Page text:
Because Acree cannot directly prove that the fentanyl patches Mr. Acree was wearing at the time of his death malfunctioned, she relies on circumstantial evidence to show that Watson's patches were defective and that the defect caused Mr. Acree's death. The patches Mr. Acree wore were designed to deliver approximately 3.1 ng/ml of fentanyl into his system. His autopsy, however, revealed a post-mortem concentration of 23.6 ng/ml of fentanyl. The coroner's report lists the cause of death as fentanyl intoxication, and the forensic pathologist who performed Mr. Acree's autopsy testified that circumstances surrounding Mr. Acree's death suggested fentanyl intoxication as the cause of death. Acree has presented additional testimony from two other experts. As indicated earlier, Downs testified that Mr. Acree's death was the direct result of "acute fentanyl toxicity." Pl.'s Ex. K at 3. Prausnitz further testified that the high level of fentanyl found in Mr. Acree's blood was "most probably the result of a leak or other defect" in the Watson patches. Pl.'s Ex. D at 23. Finally, Acree has presented evidence from present and former Watson employees, who testified that there have been other occurrences of reservoir patches that improperly leaked fentanyl gel. Acree contends that this evidence, taken together, is sufficient to permit a reasonable jury to find that the Watson patches that Mr. Acree was wearing on January 20, 2009 were defective and that the defect caused his death.

Causation cannot be based on "mere speculation, guess, or conjecture"; a plaintiff must present evidence sufficient to "justify a reasonable inference of probability of negligence, as distinguished from mere possibility." Gyllin v. Coll. Craft Enters., Ltd., 260 Ill. App. 3d 707, 714, 633 N.E.2d 111, 117 (1993); see also Show v. Ford Motor Co., 697 F. Supp. 2d 975, 984 (N.D. Ill. 2010) (applying Illinois law). Yet circumstantial evidence will satisfy this requirement if "it tends to negate other reasonable causes." Varady v. Guardian Co., 153 Ill. App. 3d 1062, 1067, 506 N.E.2d 708, 711 (1987); see also Weedon, 332 Ill. App. 3d at 29, 773 N.E.2d at 730 ("The plaintiff is not required to prove his claim at the summary judgment stage, but must present some facts to support his claim."). Nearly forty years ago, the Seventh Circuit explained the difference between purely speculative evidence and reasonably reliable circumstantial evidence:

Circumstantial evidence may contradict and overcome direct and positive testimony. The limitation on its use is that the inference drawn must be reasonable. But there is no requirement that the circumstances, to justify the inferences sought, negative every other positive or possible conclusion. The law is not so exacting that it requires proof of negligence or causation by testimony so clear that it excludes every other speculative theory.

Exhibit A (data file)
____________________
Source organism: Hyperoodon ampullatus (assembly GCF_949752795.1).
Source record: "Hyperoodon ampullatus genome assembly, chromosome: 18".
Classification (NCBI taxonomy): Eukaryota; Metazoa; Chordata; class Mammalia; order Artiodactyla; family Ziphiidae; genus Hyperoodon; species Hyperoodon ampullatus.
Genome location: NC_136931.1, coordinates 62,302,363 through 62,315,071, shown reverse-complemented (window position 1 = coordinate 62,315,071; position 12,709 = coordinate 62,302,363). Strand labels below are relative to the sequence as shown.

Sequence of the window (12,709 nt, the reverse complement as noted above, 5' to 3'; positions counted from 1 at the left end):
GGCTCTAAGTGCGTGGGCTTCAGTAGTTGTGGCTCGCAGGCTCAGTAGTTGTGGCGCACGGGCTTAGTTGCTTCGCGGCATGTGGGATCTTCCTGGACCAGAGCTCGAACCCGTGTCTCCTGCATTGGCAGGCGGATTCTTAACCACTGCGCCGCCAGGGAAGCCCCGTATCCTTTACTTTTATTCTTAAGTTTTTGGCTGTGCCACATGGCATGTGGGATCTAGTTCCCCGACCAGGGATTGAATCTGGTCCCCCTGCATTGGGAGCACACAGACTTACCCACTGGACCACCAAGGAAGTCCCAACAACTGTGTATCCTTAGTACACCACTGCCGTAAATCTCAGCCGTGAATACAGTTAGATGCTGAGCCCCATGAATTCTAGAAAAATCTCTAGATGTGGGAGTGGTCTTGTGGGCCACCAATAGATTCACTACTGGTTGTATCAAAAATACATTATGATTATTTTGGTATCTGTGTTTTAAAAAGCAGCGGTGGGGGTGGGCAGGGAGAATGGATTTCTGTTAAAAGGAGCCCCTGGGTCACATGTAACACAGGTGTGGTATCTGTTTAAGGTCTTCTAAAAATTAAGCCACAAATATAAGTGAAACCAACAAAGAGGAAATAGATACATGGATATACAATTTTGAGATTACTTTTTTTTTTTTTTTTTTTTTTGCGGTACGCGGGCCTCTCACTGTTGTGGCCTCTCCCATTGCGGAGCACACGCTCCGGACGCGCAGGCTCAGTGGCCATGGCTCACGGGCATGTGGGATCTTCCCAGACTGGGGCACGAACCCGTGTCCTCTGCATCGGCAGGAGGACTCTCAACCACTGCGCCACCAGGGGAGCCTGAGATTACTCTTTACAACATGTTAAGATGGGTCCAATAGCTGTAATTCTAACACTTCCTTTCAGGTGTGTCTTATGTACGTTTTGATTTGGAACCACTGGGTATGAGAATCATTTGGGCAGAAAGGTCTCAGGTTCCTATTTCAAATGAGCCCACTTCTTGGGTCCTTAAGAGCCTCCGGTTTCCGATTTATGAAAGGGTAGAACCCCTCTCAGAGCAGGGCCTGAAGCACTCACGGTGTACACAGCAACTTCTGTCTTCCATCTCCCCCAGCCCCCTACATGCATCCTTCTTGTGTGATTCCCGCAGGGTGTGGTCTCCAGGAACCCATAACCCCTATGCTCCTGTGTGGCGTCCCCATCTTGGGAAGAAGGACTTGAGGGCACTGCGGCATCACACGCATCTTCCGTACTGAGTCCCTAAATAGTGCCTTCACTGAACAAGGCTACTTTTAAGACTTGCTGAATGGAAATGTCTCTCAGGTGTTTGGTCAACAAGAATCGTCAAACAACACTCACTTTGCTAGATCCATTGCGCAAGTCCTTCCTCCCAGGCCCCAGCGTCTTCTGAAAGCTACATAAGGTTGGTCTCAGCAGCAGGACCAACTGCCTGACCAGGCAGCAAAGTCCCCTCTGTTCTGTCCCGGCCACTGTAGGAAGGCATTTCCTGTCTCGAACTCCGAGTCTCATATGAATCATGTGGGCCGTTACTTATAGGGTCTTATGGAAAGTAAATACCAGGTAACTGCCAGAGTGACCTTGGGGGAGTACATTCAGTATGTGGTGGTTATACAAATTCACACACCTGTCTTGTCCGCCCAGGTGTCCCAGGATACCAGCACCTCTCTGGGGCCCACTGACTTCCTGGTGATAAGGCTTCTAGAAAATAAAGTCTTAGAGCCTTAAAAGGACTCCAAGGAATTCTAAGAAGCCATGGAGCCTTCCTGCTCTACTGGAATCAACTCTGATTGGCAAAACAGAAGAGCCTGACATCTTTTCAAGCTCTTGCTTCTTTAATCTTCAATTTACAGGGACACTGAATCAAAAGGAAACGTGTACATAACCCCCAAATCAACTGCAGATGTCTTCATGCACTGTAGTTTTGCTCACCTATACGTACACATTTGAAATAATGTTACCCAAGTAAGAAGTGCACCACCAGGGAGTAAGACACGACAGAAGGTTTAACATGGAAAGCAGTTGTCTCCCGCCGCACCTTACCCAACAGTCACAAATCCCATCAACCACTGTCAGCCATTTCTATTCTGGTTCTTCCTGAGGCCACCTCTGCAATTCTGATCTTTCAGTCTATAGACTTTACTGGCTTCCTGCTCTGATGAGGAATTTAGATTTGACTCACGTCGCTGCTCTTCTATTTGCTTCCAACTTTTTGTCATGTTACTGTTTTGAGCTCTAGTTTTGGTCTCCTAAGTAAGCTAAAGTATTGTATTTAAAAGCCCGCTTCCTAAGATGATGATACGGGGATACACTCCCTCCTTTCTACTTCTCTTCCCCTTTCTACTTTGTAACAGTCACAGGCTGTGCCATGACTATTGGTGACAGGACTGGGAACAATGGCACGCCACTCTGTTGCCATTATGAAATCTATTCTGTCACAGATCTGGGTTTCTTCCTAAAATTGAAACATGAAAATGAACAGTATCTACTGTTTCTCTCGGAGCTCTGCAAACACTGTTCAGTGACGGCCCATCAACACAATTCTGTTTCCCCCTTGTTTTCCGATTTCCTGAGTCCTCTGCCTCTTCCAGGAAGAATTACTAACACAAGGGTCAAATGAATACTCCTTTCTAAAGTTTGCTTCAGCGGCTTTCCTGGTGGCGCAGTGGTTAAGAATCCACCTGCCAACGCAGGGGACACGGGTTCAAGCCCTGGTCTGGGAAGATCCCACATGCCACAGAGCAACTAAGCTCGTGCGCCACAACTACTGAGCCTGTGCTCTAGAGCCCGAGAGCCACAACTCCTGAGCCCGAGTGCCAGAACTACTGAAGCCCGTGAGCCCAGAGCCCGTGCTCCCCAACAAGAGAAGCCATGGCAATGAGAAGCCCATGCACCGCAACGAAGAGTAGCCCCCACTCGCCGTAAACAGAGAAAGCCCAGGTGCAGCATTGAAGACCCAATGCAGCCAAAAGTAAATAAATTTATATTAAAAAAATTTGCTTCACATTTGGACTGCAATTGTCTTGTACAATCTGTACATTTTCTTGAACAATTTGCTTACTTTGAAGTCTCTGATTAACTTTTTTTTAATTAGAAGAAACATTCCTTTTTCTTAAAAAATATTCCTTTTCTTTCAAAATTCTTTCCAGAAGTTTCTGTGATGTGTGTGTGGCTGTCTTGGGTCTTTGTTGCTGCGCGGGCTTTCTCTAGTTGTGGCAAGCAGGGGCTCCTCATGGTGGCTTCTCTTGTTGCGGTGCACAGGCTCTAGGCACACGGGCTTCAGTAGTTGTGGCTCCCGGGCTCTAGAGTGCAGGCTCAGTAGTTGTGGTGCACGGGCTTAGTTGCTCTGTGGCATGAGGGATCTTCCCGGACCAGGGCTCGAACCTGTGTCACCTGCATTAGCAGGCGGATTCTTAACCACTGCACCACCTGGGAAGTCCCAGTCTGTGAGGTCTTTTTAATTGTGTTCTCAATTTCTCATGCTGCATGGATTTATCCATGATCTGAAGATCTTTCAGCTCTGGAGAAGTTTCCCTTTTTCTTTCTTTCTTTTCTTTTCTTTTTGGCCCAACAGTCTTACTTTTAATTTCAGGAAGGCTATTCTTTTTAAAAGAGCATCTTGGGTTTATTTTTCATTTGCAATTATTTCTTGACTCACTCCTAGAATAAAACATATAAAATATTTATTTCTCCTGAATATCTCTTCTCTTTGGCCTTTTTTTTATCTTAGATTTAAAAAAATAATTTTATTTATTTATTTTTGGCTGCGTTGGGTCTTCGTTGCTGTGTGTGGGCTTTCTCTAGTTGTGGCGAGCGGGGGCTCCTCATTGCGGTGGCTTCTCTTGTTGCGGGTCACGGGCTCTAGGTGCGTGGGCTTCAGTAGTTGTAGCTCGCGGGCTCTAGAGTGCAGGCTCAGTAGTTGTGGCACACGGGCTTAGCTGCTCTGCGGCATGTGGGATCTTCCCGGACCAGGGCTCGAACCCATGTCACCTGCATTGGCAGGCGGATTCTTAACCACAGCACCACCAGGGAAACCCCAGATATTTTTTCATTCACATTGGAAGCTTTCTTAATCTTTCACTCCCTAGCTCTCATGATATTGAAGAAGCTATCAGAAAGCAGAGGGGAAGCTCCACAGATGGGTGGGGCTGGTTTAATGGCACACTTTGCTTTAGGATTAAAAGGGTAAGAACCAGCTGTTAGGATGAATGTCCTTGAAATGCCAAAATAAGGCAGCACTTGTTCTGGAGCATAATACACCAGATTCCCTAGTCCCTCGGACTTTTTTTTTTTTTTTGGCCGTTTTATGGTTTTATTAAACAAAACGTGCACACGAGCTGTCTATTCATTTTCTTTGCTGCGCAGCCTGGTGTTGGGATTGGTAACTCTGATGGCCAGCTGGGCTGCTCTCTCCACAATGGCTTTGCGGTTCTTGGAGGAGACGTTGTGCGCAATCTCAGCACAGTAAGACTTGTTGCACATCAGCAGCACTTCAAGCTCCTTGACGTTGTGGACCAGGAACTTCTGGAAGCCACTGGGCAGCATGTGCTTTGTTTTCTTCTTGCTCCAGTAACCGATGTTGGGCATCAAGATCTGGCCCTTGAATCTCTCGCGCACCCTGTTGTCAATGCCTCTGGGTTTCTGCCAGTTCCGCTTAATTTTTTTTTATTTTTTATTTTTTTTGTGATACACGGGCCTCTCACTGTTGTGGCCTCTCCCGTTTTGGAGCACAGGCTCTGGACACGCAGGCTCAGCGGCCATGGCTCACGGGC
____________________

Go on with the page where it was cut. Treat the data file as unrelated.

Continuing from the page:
Musgrave v. Union Carbide Corp., 493 F.2d 224, 228 (7th Cir. 1974). Viewing the evidence in the light most favorable to Acree, the Court finds that she has presented sufficient circumstantial evidence to permit an "inference of probability" that the Watson patches were defective and caused Mr. Acree's death. Watson's evidence about "post-mortem redistribution" may make Acree's evidence less persuasive to a jury, but it does not prevent her from surviving summary judgment. The issues of defect and causation thus involve genuine factual disputes that must be resolved by a jury.

IV. WPI and WLI--Nevada as defendants

Watson's final argument is that WPI and WLI--Nevada should be dismissed as defendants because they did not manufacture, distribute, or sell the Watson fentanyl patches. Under Illinois law, "all entities in the distributive chain of an allegedly defective product, including manufacturers, sellers, wholesalers, distributors and lessors of the product, are strictly liable in product liability actions for injuries resulting from that product." Murphy v. Mancari's Chrysler Plymouth, Inc., 381 Ill. App. 3d 768, 772--73, 887 N.E.2d 569, 574 (2008) (citing Kellerman v. Crowe, 119 Ill. 2d 111, 113, 518 N.E.2d 116, 117 (1987)). In a negligence claim, by contrast, "fault is an issue, because the inability of a defendant to know of or prevent the risk could preclude a negligence finding." Murphy, 381 Ill. App. 3d at 773, 887 N.E.2d at 575 (citing Townsend v. Sears, Roebuck & Co., 227 Ill. 2d 147, 156, 879 N.E.2d 893, 899 (2007)).

Viewing the evidence in the light most favorable to Acree, the Court concludes that there are genuine issues of material fact regarding WPI and WLI--Nevada's role in the production, manufacture, and sale of the Watson fentanyl patches that preclude entry of summary judgment in their favor. Ebert, who from at least 2006 to 2011 was the Senior Vice President of Research and Development at WPI, testified that he oversaw the design phase of the Watson fentanyl patches, including the actual design of the product and the manufacture of the materials for testing. A page on WPI's website lists the entity as a "global pharmaceutical company engaged in the development, manufacturing, marketing, sale and distribution of generic, brand and biologic pharmaceutical products." Pl.'s Ex. BB. This evidence tends to undercut Watson's contention that WPI is merely a holding company. As to WLI--Nevada, Kaufhold testified that WLI--Nevada pays for all of the raw materials that are used to manufacture Watson's fentanyl patch. Additionally, WLI--Nevada submitted the ANDA for the Watson fentanyl patch, and it communicated with the FDA throughout the approval process.

For these reasons, the Court declines to grant summary judgment in favor of WPI and WLI--Nevada.


For the reasons stated above, the Court denies Watson's motion for summary judgment [docket no. 75].

MATTHEW F. KENNELLY United States District Judge